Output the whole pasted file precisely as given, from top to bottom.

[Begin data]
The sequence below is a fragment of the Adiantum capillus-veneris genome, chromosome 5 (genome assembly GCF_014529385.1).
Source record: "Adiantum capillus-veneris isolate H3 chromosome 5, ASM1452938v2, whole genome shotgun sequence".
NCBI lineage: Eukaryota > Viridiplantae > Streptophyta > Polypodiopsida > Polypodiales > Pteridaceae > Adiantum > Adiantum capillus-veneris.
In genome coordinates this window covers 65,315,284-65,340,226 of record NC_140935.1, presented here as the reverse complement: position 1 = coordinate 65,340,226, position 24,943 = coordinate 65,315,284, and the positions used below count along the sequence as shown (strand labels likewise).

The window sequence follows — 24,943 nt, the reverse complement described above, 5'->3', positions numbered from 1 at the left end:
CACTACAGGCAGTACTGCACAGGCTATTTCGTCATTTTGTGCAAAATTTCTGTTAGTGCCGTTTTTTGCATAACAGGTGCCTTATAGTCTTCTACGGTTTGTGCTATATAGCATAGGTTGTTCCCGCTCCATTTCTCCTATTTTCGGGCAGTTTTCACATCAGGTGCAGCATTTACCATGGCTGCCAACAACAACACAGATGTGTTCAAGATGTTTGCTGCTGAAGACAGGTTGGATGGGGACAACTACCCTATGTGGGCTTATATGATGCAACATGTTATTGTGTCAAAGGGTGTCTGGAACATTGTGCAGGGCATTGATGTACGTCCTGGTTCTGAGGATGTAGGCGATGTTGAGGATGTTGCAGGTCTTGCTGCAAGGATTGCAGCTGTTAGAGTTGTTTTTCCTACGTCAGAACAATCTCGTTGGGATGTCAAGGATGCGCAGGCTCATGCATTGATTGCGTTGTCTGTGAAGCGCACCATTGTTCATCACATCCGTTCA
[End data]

The sequence below is a fragment of the Adiantum capillus-veneris genome, chromosome 5 (genome assembly GCF_014529385.1).
Source record: "Adiantum capillus-veneris isolate H3 chromosome 5, ASM1452938v2, whole genome shotgun sequence".
NCBI lineage: Eukaryota > Viridiplantae > Streptophyta > Polypodiopsida > Polypodiales > Pteridaceae > Adiantum > Adiantum capillus-veneris.
In genome coordinates this window covers 65,315,284-65,340,226 of record NC_140935.1, presented here as the reverse complement: position 1 = coordinate 65,340,226, position 24,943 = coordinate 65,315,284, and the positions used below count along the sequence as shown (strand labels likewise).

The window sequence follows — 24,943 nt, the reverse complement described above, 5'->3', positions numbered from 1 at the left end:
CACTACAGGCAGTACTGCACAGGCTATTTCGTCATTTTGTGCAAAATTTCTGTTAGTGCCGTTTTTTGCATAACAGGTGCCTTATAGTCTTCTACGGTTTGTGCTATATAGCATAGGTTGTTCCCGCTCCATTTCTCCTATTTTCGGGCAGTTTTCACATCAGGTGCAGCATTTACCATGGCTGCCAACAACAACACAGATGTGTTCAAGATGTTTGCTGCTGAAGACAGGTTGGATGGGGACAACTACCCTATGTGGGCTTATATGATGCAACATGTTATTGTGTCAAAGGGTGTCTGGAACATTGTGCAGGGCATTGATGTACGTCCTGGTTCTGAGGATGTAGGCGATGTTGAGGATGTTGCAGGTCTTGCTGCAAGGATTGCAGCTGTTAGAGTTGTTTTTCCTACGTCAGAACAATCTCGTTGGGATGTCAAGGATGCGCAGGCTCATGCATTGATTGCGTTGTCTGTGAAGCGCACCATTGTTCATCACATCCGTTCA